To live fully is to be always in no-man's-land,
we need to be ready to abandon our views about them.”
That brought a smile to my face as well.
I smiled again.
Although the thoughts and emotions that emerge from the causes and conditions of our personal and collective histories can make it appear otherwise, what is right there in front of us is a constant Invitation to the Dance. We can either explore the process of opening our hearts and minds (and our eyes and ears and arms, etc.) to embrace the Absolute Miracle of Being that exists within and beyond each moment-- or not. It's just that simple.
It takes Practice.
The Way hOMe
As it is, we've often invested much time and effort in what our hyper-materialistic society characterizes as "growing up." We've taken a lot of pride in what we "know." We've clung to our opinions about things with a vengeance. Now, we realize we have to do some serious shape shifting. Rather than flee from a certain quiet discomfort lurking in the recesses of our awareness, we open to it.
Then, at a certain point, it dawns on us. We see quite clearly that it is best to approach things with the basic openness and curiosity we experienced as children. In fact, Yogi Jesus is reported to have said this is a requirement for entering the Kingdom of Heaven. "Lest ye be as little children..."
Although the frame of reference and terminology are different, many Buddhist teachers seem to agree. As Suzuki Roshi presented it, Zen mind is the mind of a beginner. Beneath and beyond our conditioned patterns, we each have the inherent capacity to open to each moment with a deep care and curiosity. We can come to experience the ease and joy and wonder that emerges from not knowing.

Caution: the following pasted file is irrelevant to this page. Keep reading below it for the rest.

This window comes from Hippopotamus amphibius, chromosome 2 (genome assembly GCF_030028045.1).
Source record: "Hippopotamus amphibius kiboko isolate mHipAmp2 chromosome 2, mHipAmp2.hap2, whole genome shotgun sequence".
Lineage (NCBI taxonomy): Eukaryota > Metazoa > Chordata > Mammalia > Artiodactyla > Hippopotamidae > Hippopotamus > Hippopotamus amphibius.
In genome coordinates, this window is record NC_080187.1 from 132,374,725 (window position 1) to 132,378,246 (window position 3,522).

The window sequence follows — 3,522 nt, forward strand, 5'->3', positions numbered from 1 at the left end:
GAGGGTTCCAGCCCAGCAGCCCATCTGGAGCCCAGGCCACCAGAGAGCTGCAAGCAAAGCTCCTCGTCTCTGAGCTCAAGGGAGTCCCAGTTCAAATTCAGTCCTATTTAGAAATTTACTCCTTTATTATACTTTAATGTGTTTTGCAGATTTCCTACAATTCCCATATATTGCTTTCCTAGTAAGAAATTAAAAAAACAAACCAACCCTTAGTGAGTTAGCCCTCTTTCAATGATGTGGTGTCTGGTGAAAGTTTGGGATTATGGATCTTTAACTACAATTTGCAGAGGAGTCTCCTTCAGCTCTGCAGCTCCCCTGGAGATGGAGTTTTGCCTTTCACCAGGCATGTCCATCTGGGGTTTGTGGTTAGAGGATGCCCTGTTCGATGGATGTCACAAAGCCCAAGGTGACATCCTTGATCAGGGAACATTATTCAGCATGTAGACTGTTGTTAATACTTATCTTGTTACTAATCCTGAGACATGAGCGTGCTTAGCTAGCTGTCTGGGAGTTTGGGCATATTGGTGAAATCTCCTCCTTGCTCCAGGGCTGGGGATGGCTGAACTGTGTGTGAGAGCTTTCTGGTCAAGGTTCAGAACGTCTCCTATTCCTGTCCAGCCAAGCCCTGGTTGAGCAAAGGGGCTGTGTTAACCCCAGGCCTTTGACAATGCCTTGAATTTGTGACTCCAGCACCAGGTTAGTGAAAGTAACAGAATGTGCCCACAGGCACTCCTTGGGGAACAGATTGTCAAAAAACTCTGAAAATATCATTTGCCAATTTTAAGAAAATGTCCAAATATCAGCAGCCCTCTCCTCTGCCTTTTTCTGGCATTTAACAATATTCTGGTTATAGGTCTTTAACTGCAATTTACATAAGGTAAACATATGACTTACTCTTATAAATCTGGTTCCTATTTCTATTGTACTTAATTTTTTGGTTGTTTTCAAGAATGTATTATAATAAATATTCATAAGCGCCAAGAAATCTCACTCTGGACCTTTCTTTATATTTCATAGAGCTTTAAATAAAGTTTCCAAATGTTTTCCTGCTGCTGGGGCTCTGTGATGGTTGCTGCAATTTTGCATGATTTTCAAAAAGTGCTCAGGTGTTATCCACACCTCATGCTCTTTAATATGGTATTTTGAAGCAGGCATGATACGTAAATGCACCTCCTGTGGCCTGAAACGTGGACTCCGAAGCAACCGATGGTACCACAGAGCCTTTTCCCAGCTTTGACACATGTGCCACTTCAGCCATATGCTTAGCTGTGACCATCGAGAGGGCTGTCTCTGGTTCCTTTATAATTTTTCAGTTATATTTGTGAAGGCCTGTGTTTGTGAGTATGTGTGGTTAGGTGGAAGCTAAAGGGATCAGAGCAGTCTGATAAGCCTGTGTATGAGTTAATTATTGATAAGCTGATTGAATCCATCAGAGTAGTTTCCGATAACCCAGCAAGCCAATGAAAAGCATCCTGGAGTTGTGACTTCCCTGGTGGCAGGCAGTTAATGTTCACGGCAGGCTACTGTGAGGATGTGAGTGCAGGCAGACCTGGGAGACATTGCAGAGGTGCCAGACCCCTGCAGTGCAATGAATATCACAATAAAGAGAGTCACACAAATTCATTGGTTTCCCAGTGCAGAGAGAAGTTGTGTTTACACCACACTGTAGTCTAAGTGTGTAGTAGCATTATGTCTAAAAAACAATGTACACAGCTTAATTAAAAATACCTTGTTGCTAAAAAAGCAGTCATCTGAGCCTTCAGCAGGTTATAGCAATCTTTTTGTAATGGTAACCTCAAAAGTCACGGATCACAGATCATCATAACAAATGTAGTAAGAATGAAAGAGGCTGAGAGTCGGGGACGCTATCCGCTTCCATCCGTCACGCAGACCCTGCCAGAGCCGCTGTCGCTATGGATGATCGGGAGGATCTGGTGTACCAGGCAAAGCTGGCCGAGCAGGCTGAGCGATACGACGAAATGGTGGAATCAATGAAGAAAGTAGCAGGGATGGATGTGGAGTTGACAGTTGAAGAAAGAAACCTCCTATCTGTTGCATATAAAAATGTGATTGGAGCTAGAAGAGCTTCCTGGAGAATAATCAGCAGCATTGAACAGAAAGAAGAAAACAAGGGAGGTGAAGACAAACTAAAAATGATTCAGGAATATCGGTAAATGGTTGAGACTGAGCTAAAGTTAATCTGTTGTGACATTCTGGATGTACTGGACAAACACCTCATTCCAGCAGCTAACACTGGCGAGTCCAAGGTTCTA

Although a commitment to a formal meditation practice is an excellent foundation for honing our ability to perceive the reality of our own experience in deeper and fuller ways, it's what happens between those periods of meditation that really matters. The Practice develops and matures as we commit to bringing that same precise, yet open and relaxed, attention to the events of our day to day lives.
With Practice, it becomes easier to discern and release the emotional reactivity of our conditioning and let go of the narratives that we've created to "know" (i.e. control) what's going on. As practice deepens, it becomes easier and easier to approach each moment with a childlike curiosity and without an agenda.
This changes everything.
Through the gracious spaciousness of not knowing, you don't have to work so hard. As you perceive the fleeting and mysterious effervescence of each moment, you realize more deeply that it's not all up to the "you" that you think you are. Seeing clearly that each moment is vast, infinite space inseparable from an endless web of causes and conditions, you can relax. And, if you keep your heart and mind open, what the Tibetan Buddhists call "Primordial Wisdom" emerges. Compassion and understanding naturally arise. At that point, you may even be able to help out -- or not.
It just takes Practice.